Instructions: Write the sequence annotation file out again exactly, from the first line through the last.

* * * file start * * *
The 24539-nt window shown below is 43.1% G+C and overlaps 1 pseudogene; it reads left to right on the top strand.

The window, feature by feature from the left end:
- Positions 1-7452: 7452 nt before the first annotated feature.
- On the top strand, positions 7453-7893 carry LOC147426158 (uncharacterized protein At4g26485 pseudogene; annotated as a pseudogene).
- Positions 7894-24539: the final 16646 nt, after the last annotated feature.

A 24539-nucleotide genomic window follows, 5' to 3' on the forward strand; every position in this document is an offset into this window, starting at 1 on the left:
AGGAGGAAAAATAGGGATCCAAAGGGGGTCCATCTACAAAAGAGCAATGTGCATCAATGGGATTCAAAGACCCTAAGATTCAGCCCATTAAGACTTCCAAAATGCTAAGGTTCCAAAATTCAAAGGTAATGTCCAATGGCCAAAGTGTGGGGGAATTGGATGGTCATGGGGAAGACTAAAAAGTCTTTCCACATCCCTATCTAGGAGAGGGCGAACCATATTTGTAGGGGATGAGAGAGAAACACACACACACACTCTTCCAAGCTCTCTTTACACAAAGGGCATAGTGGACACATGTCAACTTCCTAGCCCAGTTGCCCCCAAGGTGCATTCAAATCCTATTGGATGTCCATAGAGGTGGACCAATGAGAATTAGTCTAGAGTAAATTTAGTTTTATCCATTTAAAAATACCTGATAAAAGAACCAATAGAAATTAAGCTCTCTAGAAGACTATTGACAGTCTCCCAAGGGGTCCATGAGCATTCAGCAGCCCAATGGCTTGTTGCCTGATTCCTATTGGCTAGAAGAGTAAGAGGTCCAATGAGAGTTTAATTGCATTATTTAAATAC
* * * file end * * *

The 24539-nt window shown below is 43.1% G+C and overlaps 1 pseudogene; it reads left to right on the top strand.

The window, feature by feature from the left end:
- Positions 1-7452: 7452 nt before the first annotated feature.
- On the top strand, positions 7453-7893 carry LOC147426158 (uncharacterized protein At4g26485 pseudogene; annotated as a pseudogene).
- Positions 7894-24539: the final 16646 nt, after the last annotated feature.

A 24539-nucleotide genomic window follows, 5' to 3' on the forward strand; every position in this document is an offset into this window, starting at 1 on the left:
AGGAGGAAAAATAGGGATCCAAAGGGGGTCCATCTACAAAAGAGCAATGTGCATCAATGGGATTCAAAGACCCTAAGATTCAGCCCATTAAGACTTCCAAAATGCTAAGGTTCCAAAATTCAAAGGTAATGTCCAATGGCCAAAGTGTGGGGGAATTGGATGGTCATGGGGAAGACTAAAAAGTCTTTCCACATCCCTATCTAGGAGAGGGCGAACCATATTTGTAGGGGATGAGAGAGAAACACACACACACACTCTTCCAAGCTCTCTTTACACAAAGGGCATAGTGGACACATGTCAACTTCCTAGCCCAGTTGCCCCCAAGGTGCATTCAAATCCTATTGGATGTCCATAGAGGTGGACCAATGAGAATTAGTCTAGAGTAAATTTAGTTTTATCCATTTAAAAATACCTGATAAAAGAACCAATAGAAATTAAGCTCTCTAGAAGACTATTGACAGTCTCCCAAGGGGTCCATGAGCATTCAGCAGCCCAATGGCTTGTTGCCTGATTCCTATTGGCTAGAAGAGTAAGAGGTCCAATGAGAGTTTAATTGCATTATTTAAATAC